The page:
The fliers, found taped to light poles near St. Mary’s Armenian Apostolic Church, contained messages that denied the Armenian genocide but claimed that Israel “fully supports” its completion. They referenced the ongoing blockade of the Nagorno-Karabakh region by Azerbaijan, which has become a humanitarian crisis.
The region is populated primarily by ethnic Armenians but lies within Azerbaijan; critics say the nation’s blockade has cut off access to food and medicine.
“[We] continue to witness the efforts by hate groups today which continue to promote the atrocious act of genocide right here in the city of Glendale, home to one of the largest Armenian communities in the United States,” Kassakhian said in a statement.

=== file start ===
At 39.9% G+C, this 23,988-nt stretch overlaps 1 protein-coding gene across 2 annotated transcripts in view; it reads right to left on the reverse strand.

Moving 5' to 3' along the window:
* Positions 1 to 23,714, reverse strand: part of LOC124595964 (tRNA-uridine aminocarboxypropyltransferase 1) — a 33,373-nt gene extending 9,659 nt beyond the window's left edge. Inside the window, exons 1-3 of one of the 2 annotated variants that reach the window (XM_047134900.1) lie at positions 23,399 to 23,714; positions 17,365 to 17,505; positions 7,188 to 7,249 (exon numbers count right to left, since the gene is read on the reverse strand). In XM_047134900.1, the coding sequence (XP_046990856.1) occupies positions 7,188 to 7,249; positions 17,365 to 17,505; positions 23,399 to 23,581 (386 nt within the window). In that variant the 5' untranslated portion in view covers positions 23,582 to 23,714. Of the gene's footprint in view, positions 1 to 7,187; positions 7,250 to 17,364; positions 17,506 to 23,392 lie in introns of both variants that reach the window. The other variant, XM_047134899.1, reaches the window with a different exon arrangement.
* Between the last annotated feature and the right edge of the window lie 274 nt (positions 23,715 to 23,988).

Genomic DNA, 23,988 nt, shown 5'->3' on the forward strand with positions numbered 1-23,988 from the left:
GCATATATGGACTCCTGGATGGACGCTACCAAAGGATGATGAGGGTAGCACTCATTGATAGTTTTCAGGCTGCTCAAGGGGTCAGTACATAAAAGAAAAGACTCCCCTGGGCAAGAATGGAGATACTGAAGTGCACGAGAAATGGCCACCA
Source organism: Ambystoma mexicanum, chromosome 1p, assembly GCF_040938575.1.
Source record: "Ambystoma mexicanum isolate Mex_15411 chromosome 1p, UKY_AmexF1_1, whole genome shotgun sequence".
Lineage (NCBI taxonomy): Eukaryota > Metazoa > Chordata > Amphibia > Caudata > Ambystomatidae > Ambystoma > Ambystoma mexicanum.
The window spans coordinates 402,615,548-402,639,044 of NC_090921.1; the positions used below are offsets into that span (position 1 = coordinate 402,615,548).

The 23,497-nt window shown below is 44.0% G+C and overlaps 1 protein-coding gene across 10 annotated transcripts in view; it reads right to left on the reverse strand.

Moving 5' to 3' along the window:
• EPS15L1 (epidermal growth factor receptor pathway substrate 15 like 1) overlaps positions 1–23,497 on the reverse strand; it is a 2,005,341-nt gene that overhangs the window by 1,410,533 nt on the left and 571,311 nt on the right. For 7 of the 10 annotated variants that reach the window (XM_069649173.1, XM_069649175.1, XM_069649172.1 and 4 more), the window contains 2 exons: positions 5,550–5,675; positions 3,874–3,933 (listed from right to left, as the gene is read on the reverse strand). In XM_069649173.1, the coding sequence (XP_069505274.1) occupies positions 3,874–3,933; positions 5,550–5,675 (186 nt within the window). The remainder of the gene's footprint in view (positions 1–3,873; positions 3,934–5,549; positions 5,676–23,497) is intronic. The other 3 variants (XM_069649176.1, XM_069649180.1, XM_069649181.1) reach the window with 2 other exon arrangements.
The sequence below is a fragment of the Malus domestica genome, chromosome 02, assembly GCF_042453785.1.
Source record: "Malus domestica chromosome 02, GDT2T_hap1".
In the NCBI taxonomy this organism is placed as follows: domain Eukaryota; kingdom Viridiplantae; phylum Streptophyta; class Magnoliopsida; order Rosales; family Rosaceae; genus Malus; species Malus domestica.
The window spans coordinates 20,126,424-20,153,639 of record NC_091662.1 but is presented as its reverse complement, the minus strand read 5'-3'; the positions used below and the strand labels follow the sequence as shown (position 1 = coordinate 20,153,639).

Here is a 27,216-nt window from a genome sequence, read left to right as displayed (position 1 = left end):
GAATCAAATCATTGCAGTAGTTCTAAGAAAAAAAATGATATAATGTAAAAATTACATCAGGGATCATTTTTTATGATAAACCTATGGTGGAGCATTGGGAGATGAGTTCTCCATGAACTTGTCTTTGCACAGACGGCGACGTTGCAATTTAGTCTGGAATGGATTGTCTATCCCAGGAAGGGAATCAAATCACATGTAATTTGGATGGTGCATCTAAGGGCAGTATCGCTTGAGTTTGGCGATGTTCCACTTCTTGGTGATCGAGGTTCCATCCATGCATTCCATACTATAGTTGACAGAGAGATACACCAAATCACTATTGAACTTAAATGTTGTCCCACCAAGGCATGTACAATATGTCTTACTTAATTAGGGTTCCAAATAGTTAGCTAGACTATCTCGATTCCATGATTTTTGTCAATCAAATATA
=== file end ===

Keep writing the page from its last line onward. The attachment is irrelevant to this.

Kassakhian contended that those responsible for posting the signs were “undoubtedly emboldened” by Turkey’s continued denial of the Armenian genocide and by the blockade in Azerbaijan.
California Assemblymember Laura Friedman (D-Burbank) called the posters “vile.”
“Let’s be clear that we will not allow these hateful racists to create discord between the Jewish & Armenian communities,” Friedman said on Twitter.
The Armenian genocide resulted in the deaths of between an estimated 700,000 to 1.2 million Armenians living in the Ottoman empire in 1915.
It was not recognized by the United States until 2021 under President Biden.
The Glendale Police Department is investigating the incident as a possible hate crime against the Armenian church and community, the agency said in a statement.
The incident comes several months after anti-Armenian fliers were found taped to poles in Beverly Hills, KTLA reported.